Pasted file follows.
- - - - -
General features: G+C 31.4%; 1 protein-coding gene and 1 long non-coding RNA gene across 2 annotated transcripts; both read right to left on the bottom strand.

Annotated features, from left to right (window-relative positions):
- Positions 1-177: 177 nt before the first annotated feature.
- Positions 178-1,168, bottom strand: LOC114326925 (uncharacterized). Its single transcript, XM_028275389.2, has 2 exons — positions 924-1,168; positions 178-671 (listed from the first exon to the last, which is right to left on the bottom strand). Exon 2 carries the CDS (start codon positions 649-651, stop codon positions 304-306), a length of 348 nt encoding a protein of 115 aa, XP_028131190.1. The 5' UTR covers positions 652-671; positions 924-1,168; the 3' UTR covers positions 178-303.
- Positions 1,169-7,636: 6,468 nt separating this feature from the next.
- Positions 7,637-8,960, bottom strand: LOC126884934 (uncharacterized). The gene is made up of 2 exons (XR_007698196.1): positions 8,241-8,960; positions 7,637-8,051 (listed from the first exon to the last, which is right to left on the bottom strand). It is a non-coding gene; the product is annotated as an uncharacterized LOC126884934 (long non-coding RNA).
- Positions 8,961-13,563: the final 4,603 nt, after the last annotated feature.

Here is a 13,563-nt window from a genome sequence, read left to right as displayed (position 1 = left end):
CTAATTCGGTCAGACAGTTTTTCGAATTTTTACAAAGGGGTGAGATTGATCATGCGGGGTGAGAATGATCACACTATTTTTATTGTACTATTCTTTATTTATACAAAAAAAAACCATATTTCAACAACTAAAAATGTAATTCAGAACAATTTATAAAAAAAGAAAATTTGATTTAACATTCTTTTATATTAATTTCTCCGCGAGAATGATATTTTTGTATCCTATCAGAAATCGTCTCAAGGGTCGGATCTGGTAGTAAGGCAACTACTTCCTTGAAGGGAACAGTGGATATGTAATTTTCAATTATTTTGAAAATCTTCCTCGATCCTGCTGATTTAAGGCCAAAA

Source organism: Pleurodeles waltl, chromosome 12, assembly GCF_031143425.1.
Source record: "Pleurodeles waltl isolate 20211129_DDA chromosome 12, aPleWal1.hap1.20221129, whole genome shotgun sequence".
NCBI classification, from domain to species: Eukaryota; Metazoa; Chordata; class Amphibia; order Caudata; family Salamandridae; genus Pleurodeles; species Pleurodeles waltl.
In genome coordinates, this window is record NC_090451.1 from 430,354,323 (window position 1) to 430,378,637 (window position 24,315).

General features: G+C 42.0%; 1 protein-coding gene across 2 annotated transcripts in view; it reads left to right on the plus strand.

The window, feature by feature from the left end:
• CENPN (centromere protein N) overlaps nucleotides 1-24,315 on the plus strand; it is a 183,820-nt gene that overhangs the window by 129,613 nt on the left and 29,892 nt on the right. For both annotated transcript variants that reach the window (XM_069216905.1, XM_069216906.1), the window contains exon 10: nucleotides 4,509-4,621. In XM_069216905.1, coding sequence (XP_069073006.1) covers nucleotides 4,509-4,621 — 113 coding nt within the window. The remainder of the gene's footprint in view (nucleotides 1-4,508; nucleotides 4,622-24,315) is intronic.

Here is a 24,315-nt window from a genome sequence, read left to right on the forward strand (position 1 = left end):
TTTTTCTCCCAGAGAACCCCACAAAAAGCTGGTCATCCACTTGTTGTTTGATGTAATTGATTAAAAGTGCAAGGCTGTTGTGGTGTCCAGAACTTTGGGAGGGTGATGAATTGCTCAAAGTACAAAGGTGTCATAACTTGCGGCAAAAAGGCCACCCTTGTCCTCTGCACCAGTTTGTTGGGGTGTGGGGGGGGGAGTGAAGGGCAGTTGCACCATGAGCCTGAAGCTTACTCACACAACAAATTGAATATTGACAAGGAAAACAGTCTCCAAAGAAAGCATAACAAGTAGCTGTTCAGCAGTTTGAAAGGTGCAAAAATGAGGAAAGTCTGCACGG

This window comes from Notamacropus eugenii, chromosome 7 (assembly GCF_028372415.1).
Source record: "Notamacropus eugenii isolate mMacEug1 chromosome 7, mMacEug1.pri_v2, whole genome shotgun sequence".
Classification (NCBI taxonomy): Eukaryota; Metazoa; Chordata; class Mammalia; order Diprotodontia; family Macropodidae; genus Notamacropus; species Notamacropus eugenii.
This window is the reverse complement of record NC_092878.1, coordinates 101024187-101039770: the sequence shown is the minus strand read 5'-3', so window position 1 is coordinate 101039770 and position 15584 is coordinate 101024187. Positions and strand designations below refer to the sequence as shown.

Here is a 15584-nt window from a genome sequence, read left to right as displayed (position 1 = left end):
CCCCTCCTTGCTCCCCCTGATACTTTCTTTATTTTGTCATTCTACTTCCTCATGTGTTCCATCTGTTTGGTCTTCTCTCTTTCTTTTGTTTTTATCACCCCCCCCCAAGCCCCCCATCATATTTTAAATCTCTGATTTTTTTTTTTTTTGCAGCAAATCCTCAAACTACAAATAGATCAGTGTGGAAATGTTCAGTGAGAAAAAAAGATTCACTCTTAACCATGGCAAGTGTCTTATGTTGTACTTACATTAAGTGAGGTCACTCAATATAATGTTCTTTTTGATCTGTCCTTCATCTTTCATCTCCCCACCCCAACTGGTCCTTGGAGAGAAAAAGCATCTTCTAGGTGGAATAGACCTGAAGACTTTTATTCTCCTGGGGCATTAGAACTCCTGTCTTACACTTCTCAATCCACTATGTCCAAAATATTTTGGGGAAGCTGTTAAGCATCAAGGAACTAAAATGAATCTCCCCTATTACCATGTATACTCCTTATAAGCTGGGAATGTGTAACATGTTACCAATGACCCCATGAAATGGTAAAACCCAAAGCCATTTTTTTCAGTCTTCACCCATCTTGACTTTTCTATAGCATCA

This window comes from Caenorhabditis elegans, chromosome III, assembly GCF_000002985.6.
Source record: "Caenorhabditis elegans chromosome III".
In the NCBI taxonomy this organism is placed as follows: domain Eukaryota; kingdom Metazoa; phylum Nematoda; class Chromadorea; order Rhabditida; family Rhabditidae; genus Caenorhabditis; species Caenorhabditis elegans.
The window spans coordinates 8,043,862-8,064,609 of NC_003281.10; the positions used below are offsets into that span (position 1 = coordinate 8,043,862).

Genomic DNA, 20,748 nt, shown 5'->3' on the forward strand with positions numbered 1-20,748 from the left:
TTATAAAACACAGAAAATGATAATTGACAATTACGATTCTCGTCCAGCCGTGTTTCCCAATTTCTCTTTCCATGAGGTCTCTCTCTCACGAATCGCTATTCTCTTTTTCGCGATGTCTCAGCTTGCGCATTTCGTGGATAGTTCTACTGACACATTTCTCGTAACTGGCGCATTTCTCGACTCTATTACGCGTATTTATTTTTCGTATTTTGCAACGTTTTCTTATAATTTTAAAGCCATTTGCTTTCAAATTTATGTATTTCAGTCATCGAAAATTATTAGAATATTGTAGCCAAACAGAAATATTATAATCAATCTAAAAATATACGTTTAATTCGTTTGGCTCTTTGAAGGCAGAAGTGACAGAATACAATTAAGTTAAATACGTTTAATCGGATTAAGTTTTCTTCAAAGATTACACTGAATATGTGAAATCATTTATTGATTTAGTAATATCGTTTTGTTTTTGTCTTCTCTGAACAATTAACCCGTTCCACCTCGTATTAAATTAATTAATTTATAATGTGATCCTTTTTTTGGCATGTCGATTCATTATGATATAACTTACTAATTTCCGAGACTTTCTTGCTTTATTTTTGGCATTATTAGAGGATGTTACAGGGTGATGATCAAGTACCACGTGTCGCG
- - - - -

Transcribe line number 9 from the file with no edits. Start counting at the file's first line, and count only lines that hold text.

CTAATTCGGTCAGACAGTTTTTCGAATTTTTACAAAGGGGTGAGATTGATCATGCGGGGTGAGAATGATCACACTATTTTTATTGTACTATTCTTTATTTATACAAAAAAAAACCATATTTCAACAACTAAAAATGTAATTCAGAACAATTTATAAAAAAAGAAAATTTGATTTAACATTCTTTTATATTAATTTCTCCGCGAGAATGATATTTTTGTATCCTATCAGAAATCGTCTCAAGGGTCGGATCTGGTAGTAAGGCAACTACTTCCTTGAAGGGAACAGTGGATATGTAATTTTCAATTATTTTGAAAATCTTCCTCGATCCTGCTGATTTAAGGCCAAAA